I'll always remember the day that the doctor called from the walk in clinic. It was Oct 4, 2001. He said that my daughter Trinity, who had just turned two years old two months prior, had developed diabetes and that we needed to take her to the hospital. I had known that this call was probably going to come. Trinity had been drinking like if she didn't take another sip of water she would die. I knew the symptoms. I was in denial. Didn't want it to be my child.
I started to sob uncontrollably into the phone. That poor doctor, I'm sure he wished he could have told me in person.
Trinity was in the hospital for a week. Being a type 1 diabetic myself for 28 years, I was very familiar with how to test her blood sugars and count carbs. I think I was trying to be too brave, because when I went to give her her insulin for the first time, I did it too hard, got a muscle, and wound up making her cry. I felt terrible. Wouldn't be the last time.
Her dad and I were going through a messy breakup around the same time, and the stress was huge, but I wanted to do everything I could to be there for my daughter. She is the most important person in my life. We did the carb counting and multiple dosing for about two and a half years. I was researching pumps for awhile online, and was very eager to see if it was something Trinity could do.
Thankfully, my work benefits covered 90% of the $6,400.00 that the pump cost. So I had different pump reps come into my home and tell me all about their products, so that I could make an informed decision.
We (her father is still a large part of her life, and we try to make decisions regarding her together)decided to go with MiniMed's Paradigm 512. (Trinity got purple -- only because they didn't have hot pink). My boyfriend and I wore a loaner pump with Trinity for the first week. (It had saline solution running through, so that we could "practice.")
Last week Trinity went "live" with insulin in her pump. I have had some real challenges with putting in the sites every 3 days. We are using the Silhouettes. Although, I put Emla cream on Trinity, she is still very afraid and makes a large fuss. Crying, and trying to hide her tummy. I tried to use the quick sets on her, thinking that the smaller needle would be easier for her, unfortunately, today we had a terrible time. Her sugars just kept getting higher and higher -- didn't matter that as per the doctors advice, I was giving extra doses of Humalog. I had to pull out the brand new site, and reinsert a Silhouette again. Needless to say, both Trinity and I were emotionally drained after that. I was by myself, and there was no one to assist me with the change, as well, because her sugars were so high, there wasn't any time to freeze the site. I feel like I traumatized my child, and I feel terribly guilty.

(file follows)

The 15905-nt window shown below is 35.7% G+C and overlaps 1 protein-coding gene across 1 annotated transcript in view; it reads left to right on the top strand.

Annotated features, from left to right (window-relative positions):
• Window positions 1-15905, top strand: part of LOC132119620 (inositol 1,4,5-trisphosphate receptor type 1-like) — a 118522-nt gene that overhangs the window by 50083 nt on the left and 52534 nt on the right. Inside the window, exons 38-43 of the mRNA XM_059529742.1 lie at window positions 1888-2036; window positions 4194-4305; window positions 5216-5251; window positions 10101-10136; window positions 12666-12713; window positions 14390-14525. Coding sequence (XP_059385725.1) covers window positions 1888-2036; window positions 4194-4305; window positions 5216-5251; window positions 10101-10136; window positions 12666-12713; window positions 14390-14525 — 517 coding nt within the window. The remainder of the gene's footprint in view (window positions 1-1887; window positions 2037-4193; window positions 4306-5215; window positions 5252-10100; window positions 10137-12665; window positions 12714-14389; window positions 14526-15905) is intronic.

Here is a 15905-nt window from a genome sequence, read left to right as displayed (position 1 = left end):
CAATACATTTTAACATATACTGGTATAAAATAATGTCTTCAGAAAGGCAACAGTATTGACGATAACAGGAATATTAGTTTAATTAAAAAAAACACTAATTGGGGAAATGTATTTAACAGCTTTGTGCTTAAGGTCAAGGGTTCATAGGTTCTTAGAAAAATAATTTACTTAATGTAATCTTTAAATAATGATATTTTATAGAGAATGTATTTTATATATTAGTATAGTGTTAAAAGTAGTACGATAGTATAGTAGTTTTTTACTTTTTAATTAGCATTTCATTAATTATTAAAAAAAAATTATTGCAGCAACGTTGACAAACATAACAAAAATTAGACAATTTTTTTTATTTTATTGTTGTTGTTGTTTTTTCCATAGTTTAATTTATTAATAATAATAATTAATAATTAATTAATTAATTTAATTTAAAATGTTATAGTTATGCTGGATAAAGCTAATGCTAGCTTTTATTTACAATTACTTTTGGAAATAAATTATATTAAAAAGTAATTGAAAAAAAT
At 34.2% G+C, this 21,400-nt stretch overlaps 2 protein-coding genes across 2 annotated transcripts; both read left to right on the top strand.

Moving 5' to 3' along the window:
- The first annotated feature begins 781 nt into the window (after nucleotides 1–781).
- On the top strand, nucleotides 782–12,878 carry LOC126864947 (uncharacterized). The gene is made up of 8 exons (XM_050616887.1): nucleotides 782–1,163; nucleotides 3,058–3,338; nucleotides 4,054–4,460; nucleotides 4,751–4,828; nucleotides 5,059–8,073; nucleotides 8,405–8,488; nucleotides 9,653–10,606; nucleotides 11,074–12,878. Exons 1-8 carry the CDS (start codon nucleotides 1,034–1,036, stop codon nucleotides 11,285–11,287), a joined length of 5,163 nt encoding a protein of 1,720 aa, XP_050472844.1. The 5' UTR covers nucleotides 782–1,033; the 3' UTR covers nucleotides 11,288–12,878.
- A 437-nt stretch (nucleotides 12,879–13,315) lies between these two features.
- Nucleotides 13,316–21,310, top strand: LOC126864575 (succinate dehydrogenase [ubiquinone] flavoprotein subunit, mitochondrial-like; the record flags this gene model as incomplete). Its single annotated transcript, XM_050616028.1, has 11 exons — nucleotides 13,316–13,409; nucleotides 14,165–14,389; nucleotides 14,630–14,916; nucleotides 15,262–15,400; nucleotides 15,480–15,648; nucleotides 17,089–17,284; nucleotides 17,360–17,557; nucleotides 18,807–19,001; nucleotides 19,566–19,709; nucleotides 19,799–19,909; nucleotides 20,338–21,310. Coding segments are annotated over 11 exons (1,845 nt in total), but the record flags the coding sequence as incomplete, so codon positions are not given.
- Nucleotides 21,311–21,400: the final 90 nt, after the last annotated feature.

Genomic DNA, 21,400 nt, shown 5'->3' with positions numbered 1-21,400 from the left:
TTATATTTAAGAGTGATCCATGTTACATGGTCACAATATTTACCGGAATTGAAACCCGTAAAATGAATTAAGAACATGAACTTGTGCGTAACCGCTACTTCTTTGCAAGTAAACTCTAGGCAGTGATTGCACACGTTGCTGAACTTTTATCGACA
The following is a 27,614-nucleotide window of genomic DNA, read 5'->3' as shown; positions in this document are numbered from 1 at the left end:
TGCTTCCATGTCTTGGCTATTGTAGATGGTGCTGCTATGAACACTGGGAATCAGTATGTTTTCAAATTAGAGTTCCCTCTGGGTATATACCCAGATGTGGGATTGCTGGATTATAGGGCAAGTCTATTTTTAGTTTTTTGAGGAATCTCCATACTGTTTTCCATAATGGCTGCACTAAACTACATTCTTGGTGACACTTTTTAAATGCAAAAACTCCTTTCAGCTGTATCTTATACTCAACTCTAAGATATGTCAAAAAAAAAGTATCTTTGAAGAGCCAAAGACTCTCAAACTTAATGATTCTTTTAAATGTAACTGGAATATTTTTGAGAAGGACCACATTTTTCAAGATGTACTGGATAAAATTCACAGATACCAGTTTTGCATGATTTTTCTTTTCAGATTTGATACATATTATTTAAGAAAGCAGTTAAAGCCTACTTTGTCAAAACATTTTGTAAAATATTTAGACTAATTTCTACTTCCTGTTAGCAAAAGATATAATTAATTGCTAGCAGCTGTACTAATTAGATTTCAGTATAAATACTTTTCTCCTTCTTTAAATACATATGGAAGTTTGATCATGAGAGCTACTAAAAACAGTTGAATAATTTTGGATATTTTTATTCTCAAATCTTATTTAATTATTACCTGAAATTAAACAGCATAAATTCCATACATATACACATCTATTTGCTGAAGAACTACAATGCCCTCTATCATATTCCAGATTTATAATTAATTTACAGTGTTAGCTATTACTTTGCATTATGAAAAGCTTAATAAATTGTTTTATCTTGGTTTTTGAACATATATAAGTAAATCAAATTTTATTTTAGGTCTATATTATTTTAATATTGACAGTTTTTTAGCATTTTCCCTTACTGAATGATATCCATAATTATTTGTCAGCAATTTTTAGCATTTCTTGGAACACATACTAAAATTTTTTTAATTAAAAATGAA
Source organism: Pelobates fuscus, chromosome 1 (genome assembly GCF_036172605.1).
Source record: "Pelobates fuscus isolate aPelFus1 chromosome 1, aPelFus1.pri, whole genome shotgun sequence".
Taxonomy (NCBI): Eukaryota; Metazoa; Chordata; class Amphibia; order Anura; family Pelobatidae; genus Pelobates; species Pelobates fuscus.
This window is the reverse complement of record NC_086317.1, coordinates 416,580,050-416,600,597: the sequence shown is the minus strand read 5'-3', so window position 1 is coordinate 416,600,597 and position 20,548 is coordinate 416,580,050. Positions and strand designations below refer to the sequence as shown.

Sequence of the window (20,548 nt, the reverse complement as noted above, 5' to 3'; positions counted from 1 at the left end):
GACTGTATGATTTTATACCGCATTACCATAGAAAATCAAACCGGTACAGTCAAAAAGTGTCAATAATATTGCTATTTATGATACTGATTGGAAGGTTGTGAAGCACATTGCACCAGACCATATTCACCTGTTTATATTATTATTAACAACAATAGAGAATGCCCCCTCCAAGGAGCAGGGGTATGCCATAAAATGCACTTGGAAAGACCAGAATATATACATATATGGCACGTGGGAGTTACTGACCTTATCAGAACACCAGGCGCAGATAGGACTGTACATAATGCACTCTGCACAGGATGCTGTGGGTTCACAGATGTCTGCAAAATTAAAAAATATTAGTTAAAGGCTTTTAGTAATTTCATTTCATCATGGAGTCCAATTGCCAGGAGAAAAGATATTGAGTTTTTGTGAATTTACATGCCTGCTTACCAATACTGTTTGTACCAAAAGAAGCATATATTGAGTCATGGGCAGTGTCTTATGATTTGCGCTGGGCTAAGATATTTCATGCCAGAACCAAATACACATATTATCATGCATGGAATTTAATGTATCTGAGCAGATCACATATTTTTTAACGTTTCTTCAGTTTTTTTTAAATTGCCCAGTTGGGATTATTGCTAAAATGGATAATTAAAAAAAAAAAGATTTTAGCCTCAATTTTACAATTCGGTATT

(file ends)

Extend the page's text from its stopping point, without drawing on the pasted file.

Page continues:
She's fine now, sleeping soundly, and she gave me butterfly kisses before bed, so I'm thinking she forgives me, but I find myself having second thoughts. I know that this will benefit her quality of life in the long run, and she will have much more freedom. I have read other success stories of children her age. I suppose it will get easier with time. God only gives us what we can handle right?
So, that's my story up to now. I'm scared, excited, and just want the absolute best life possible for Trinity. Hopefully I'll be able to add an update saying how wonderful Trinity's life has become due to the pump. We'll see.
Any one who would like to email me, please feel free. Good luck to everyone. I tell Trinity all the time, she is my hero. All diabetic children are.
January 2005 Update
Trinity has been on the pump for a few months now. And after re reading what I wrote in her story (as well as my own in the parents section) I am pleased to give this update.
Trinity has adapted to the site changes like the trooper she is. I was so concerned at the start of using the pump. Second guessing myself all the time. We have quite the routine down now.
Every third day, I go into her room around 6am, put on the Emla cream and let her sleep for another 45 minutes or so. Then when I wake her up, we just take off the cream and I do the site change. She still gives a little fuss once in a while -- she is only 5 after all, and it is a pretty intimidating needle -- but I'm pretty fast to insert it, and then it's done, we do her blood sugar test and have breakfast, get on with our day.
We even do her butt now too. Getting her to let me do that was a challenge. She really wasn't happy. But after constant explaining that we can't continue to use the same spots, (just like when she was on needles) she finally let me do it, and now she realizes it feels just the same as in the tummy, probably better since there is more fat there. She'd never admit that though.
I wanted to update this as I have received lots of emails from wonderful people who have sent me encouragement,and told me to hang in there, that it gets easier. It does. There are still days that we fight with low sugars, especially when she had the flu over Christmas, but disconnecting the pump and letting her sip on regular ginger ale was a benefit that we couldn't have done before the pump.
I'm so grateful, and feel so blessed. My daughter is bright, healthy and still, as stated earlier, the bravest person I know. Good luck to everyone out there. God bless.
Tara and her daughter Trinity can be reached via email at twogirls314 AT hotmail.com.
January 10, 2005
October 14, 2004
Last Updated: Wednesday March 16, 2005 16:45:14
This Internet site provides information of a general nature and is designed for educational purposes only. If you have any concerns about your own health or the health of your child, you should always consult with a physician or other health care professional.
This site is published by T-1 Today, Inc. (d/b/a Children with Diabetes), a 501c3 not-for-profit organization, which is responsible for its contents.
© Children with Diabetes, Inc. 1995-2016. Comments and Feedback.